The history of an extended family whose relationships and destinies are shaped by fallout from Sri Lanka's ongoing civil war is sorrowfully traced in Ganeshananthan's affecting first novel. The narrator, Yalini, is an American-born young woman whose personal freedom is indebted to the courage of her parents, Murali and Vani, both of whom had escaped marriages to others "Arranged" for them (as decreed by long-standing custom) and emigrated to the West. As Yalini is impelled to focus her attention on the world of her fathers and mothers (in the wake, so to speak, of the catastrophic 2004 tsunami), she begins to question not only her Hindu culture's ceremonial imperatives, but the rights and wrongs of the war that began in earnest in the year of her birth (1983), and the divisive allegiances that drew her fiery uncle Kumaran into the orbit of the feared "Tamil Tigers," revolutionary opponents of Sri Lanka's oppressive Sinhalese majority. As Kumaran lies dying of cancer, and his daughter Jenani plans marriage to a highly placed Tamil operative, Yalini uncovers the histories of her predecessors and contemporaries, in Asia and North America. Summary suggests a crowded narrative, but in fact it's a glancing, episodic one, framed in rapid, brief vignettes, only some of which strike with much force. The stories of the doomed Kumaran, unable to resist the righteous momentum of terrorism; Murali's frail sister Uma, who "was just Too Special to Get Married"; and of a wedding "disrupted" by terrorist vengeance, are notably vivid and memorable. Ganeshananthan's portrayal of Yalini as her embattled family's reluctant historian is complex and interesting, as is Yalini's recognition of her "outsider"status ("When I got to the U.K. I had a shock...I realized that I had become a colored person."). The hit-and-run structure has the unfortunate, and surely unintended, effect of fragmenting the overall emotional impact. Still, the individual characters' stories ring true and should move readers to make this novel a book-club favorite. Agent: Stephanie Cabot/The Gernert Company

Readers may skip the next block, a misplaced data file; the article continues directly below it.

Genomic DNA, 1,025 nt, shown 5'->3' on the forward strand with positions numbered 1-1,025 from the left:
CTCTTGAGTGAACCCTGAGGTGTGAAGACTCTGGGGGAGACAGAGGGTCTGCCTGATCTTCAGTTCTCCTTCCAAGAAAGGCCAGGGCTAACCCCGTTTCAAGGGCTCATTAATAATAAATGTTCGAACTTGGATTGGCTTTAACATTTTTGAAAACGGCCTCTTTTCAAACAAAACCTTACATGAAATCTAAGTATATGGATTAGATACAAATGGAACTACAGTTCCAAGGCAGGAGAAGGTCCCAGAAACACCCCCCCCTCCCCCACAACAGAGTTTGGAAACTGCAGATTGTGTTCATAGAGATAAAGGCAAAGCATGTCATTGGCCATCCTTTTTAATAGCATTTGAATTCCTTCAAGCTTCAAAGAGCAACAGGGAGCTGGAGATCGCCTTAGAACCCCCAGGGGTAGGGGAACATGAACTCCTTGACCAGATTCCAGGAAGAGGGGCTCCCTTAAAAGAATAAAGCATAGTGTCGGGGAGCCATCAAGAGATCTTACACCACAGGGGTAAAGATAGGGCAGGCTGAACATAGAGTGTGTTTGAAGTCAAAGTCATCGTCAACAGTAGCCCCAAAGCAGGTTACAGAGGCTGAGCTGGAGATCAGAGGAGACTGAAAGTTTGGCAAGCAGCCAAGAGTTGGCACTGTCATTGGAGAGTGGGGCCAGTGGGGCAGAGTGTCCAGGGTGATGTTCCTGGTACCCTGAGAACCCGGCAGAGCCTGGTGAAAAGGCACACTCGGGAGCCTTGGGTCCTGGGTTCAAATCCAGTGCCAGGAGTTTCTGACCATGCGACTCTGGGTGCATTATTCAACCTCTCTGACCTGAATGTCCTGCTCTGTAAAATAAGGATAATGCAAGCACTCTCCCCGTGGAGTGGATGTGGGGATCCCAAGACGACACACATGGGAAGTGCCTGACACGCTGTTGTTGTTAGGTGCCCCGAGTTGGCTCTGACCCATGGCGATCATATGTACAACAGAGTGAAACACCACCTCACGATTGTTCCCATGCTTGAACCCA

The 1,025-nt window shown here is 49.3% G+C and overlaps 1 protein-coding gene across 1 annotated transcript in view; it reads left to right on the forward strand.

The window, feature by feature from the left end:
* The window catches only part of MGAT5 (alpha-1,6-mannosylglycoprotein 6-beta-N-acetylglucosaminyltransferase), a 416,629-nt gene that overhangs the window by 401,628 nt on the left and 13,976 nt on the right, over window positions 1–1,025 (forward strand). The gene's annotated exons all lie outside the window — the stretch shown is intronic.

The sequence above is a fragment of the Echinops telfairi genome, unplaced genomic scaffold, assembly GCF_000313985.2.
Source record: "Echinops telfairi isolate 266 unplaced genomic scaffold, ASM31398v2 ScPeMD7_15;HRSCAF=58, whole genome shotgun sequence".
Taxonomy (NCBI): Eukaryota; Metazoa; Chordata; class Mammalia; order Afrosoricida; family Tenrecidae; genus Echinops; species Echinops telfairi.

Read an Excerpt
In this globe-scattered Sri Lankan family, we speak only of two kinds of marriage. The first is the Arranged Marriage. The second is the Love Marriage. In reality, there is a whole spectrum in between, but most of us spend years running away from the first toward the second.
Among the categories that bleed outside these two carefully delineated boundaries: the Self-Arranged Marriage, the Outside Marriage, the Cousin Marriage, the Village Marriage, the Marriage Abroad. There is the Marriage Without Consent. There is the Marriage Under Pressure. There is even Marrying the Enemy, who, it turns out, is not an Enemy at all.
You cannot go unfettered into a family’s history if you are one of them. The nature of certain unions will be hidden from you, rephrased to you, the subject dropped, the music changed. There is Proper Marriage; there is Improper Marriage. This Tamil family speaks of the latter in whispers.